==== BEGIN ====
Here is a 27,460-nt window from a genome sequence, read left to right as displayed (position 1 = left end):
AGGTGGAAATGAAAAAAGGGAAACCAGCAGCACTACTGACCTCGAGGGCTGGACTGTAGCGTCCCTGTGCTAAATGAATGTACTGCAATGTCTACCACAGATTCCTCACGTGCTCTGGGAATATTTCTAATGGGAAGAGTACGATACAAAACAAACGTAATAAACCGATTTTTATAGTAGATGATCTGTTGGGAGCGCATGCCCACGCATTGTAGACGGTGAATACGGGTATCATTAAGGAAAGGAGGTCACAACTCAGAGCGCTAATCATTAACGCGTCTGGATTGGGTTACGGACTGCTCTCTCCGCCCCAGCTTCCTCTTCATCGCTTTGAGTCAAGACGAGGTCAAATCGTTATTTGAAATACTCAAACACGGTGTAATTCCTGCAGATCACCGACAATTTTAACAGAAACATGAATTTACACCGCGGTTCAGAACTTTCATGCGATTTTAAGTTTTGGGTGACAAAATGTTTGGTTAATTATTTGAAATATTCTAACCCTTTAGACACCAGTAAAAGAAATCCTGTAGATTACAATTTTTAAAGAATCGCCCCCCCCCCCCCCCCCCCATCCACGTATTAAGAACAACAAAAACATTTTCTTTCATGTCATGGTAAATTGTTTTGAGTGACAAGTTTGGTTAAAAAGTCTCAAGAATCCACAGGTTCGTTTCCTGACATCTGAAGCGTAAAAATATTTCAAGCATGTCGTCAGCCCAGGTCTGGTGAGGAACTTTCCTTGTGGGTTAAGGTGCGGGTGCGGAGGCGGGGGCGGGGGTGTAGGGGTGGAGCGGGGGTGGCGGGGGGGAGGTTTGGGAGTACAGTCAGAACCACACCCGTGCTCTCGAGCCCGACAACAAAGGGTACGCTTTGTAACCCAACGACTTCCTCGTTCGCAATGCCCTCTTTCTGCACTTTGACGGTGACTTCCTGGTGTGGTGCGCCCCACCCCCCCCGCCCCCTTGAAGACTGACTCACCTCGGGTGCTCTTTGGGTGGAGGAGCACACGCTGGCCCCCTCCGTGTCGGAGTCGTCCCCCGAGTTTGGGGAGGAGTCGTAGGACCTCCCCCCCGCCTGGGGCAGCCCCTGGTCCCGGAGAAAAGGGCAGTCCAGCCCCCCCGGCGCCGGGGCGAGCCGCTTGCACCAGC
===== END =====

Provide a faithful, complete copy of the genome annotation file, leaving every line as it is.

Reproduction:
Here is a 27,460-nt window from a genome sequence, read left to right as displayed (position 1 = left end):
AGGTGGAAATGAAAAAAGGGAAACCAGCAGCACTACTGACCTCGAGGGCTGGACTGTAGCGTCCCTGTGCTAAATGAATGTACTGCAATGTCTACCACAGATTCCTCACGTGCTCTGGGAATATTTCTAATGGGAAGAGTACGATACAAAACAAACGTAATAAACCGATTTTTATAGTAGATGATCTGTTGGGAGCGCATGCCCACGCATTGTAGACGGTGAATACGGGTATCATTAAGGAAAGGAGGTCACAACTCAGAGCGCTAATCATTAACGCGTCTGGATTGGGTTACGGACTGCTCTCTCCGCCCCAGCTTCCTCTTCATCGCTTTGAGTCAAGACGAGGTCAAATCGTTATTTGAAATACTCAAACACGGTGTAATTCCTGCAGATCACCGACAATTTTAACAGAAACATGAATTTACACCGCGGTTCAGAACTTTCATGCGATTTTAAGTTTTGGGTGACAAAATGTTTGGTTAATTATTTGAAATATTCTAACCCTTTAGACACCAGTAAAAGAAATCCTGTAGATTACAATTTTTAAAGAATCGCCCCCCCCCCCCCCCCCCCATCCACGTATTAAGAACAACAAAAACATTTTCTTTCATGTCATGGTAAATTGTTTTGAGTGACAAGTTTGGTTAAAAAGTCTCAAGAATCCACAGGTTCGTTTCCTGACATCTGAAGCGTAAAAATATTTCAAGCATGTCGTCAGCCCAGGTCTGGTGAGGAACTTTCCTTGTGGGTTAAGGTGCGGGTGCGGAGGCGGGGGCGGGGGTGTAGGGGTGGAGCGGGGGTGGCGGGGGGGAGGTTTGGGAGTACAGTCAGAACCACACCCGTGCTCTCGAGCCCGACAACAAAGGGTACGCTTTGTAACCCAACGACTTCCTCGTTCGCAATGCCCTCTTTCTGCACTTTGACGGTGACTTCCTGGTGTGGTGCGCCCCACCCCCCCCGCCCCCTTGAAGACTGACTCACCTCGGGTGCTCTTTGGGTGGAGGAGCACACGCTGGCCCCCTCCGTGTCGGAGTCGTCCCCCGAGTTTGGGGAGGAGTCGTAGGACCTCCCCCCCGCCTGGGGCAGCCCCTGGTCCCGGAGAAAAGGGCAGTCCAGCCCCCCCGGCGCCGGGGCGAGCCGCTTGCACCAGC